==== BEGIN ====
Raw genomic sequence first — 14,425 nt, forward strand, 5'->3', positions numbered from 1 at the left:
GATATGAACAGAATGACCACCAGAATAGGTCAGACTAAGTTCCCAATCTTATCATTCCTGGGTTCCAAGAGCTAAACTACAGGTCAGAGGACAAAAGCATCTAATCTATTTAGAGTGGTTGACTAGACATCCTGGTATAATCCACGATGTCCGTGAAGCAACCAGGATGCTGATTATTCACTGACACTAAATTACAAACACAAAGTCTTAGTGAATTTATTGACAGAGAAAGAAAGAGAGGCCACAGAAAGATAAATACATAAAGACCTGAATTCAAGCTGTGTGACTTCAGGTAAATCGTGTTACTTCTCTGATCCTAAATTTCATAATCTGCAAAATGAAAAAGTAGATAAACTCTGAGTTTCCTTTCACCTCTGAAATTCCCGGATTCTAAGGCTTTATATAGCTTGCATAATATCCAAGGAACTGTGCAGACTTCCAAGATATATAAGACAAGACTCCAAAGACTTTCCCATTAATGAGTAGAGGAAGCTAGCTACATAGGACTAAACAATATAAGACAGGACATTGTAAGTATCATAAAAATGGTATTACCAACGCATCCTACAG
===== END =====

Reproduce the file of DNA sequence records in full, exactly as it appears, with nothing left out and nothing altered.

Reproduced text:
Raw genomic sequence first — 14,425 nt, forward strand, 5'->3', positions numbered from 1 at the left:
GATATGAACAGAATGACCACCAGAATAGGTCAGACTAAGTTCCCAATCTTATCATTCCTGGGTTCCAAGAGCTAAACTACAGGTCAGAGGACAAAAGCATCTAATCTATTTAGAGTGGTTGACTAGACATCCTGGTATAATCCACGATGTCCGTGAAGCAACCAGGATGCTGATTATTCACTGACACTAAATTACAAACACAAAGTCTTAGTGAATTTATTGACAGAGAAAGAAAGAGAGGCCACAGAAAGATAAATACATAAAGACCTGAATTCAAGCTGTGTGACTTCAGGTAAATCGTGTTACTTCTCTGATCCTAAATTTCATAATCTGCAAAATGAAAAAGTAGATAAACTCTGAGTTTCCTTTCACCTCTGAAATTCCCGGATTCTAAGGCTTTATATAGCTTGCATAATATCCAAGGAACTGTGCAGACTTCCAAGATATATAAGACAAGACTCCAAAGACTTTCCCATTAATGAGTAGAGGAAGCTAGCTACATAGGACTAAACAATATAAGACAGGACATTGTAAGTATCATAAAAATGGTATTACCAACGCATCCTACAG